King Teucer, half brother of the Greek hero Ajax. Telamon is there, the elder brother of Peleus, who sailed alongside Jason as one of his Argonauts, and the web wraps around legends like that of Herakles, Medusa, and many more. And after hours, days, and months of study, you can find yourself no better off than when you began. Tracking down these myths is like the journey of Odysseus, an endless foray into a deep fog. I am now sure of the reason for our need for priests and spirit guides in the first place. For discovering pre-history and its truths is like wandering a miraculous wilderness with no real map. This is one reason I’ve departed into the ethereal realm and normative spiritual explorations.
Today, looking out onto the Cretan Sea, I took notice for the thousandth time the extraordinary colors offshore. I used to think the uniqueness of the waters off Crete had something to do with geology or light refraction, but I know now that I was wrong. Crete, or Keftiu as the Egyptians called it, is not just some geological formation anchoring flora and fauna amid a special climate. I am now convinced this place is somehow connected to, believe it or not, the dormant god Poseidon. But before you think me a lunatic, let me explain.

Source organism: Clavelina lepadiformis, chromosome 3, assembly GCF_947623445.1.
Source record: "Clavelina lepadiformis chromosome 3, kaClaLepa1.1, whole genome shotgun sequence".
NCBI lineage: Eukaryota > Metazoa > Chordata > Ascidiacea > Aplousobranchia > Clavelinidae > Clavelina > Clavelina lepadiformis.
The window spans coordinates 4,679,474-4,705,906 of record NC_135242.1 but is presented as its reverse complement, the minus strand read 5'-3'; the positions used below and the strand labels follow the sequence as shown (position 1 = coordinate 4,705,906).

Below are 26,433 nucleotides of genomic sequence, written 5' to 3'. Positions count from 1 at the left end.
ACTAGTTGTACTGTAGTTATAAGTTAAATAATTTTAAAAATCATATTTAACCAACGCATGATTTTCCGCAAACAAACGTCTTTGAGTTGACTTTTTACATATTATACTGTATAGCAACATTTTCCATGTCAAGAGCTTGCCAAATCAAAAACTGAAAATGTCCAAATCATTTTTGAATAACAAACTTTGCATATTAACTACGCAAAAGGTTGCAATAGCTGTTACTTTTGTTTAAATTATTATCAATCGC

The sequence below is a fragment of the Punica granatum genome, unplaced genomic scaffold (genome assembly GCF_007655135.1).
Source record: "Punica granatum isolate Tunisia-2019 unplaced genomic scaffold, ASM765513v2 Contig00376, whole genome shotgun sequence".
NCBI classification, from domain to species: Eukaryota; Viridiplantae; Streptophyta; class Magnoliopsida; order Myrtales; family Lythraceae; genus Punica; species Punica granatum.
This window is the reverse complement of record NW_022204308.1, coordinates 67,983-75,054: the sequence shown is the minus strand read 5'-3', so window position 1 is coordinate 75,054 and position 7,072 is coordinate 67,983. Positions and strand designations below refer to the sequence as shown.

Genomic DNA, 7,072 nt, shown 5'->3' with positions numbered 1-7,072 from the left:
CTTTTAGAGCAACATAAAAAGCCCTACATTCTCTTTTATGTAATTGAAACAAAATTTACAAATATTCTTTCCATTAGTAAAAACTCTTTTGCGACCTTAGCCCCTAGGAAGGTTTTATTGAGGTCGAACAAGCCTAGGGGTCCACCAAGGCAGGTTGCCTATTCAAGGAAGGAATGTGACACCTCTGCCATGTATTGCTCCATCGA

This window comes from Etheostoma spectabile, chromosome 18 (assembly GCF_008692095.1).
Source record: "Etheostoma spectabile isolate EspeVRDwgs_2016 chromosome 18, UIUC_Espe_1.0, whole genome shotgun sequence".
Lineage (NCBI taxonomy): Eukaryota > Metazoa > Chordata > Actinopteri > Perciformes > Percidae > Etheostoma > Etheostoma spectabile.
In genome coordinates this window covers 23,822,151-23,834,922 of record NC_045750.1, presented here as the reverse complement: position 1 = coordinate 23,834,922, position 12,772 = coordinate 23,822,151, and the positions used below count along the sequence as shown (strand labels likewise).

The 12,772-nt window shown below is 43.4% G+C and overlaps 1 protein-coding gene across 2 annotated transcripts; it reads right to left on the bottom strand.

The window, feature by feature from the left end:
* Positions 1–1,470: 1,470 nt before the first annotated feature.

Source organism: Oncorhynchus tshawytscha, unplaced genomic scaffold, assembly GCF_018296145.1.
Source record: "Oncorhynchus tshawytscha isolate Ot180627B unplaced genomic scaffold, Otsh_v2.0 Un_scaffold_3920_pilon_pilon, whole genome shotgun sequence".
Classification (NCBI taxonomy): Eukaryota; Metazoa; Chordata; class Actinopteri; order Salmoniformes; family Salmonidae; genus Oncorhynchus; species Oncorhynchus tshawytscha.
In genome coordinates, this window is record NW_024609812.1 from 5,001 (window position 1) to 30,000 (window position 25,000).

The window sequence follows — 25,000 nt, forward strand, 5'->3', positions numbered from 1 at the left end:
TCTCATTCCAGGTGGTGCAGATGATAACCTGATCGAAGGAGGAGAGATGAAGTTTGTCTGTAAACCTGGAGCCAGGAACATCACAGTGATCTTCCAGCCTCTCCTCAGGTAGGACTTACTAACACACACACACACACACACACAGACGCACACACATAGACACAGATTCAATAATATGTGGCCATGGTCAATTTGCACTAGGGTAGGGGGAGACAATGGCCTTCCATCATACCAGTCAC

On our first visit to Crete, my wife Mihaela, me, and our little son Paul discovered together many unique characteristics of Crete. One of the most interesting, a visit to the famous Koules Fortress at Heraklion harbor, is one I shall never forget. It was March, the winds were strong from the North, and the fortress and the sea wall were taking a battering.
The three of us, having been far from the sea so many years, adventured out to embrace the crashing waves cresting over the top of the fortress. Something indescribable compelled us, though at the time I had no idea what. While the other sightseers and even the local fishermen retreated from the small maelstrom, we gravitated forward. Then it happened.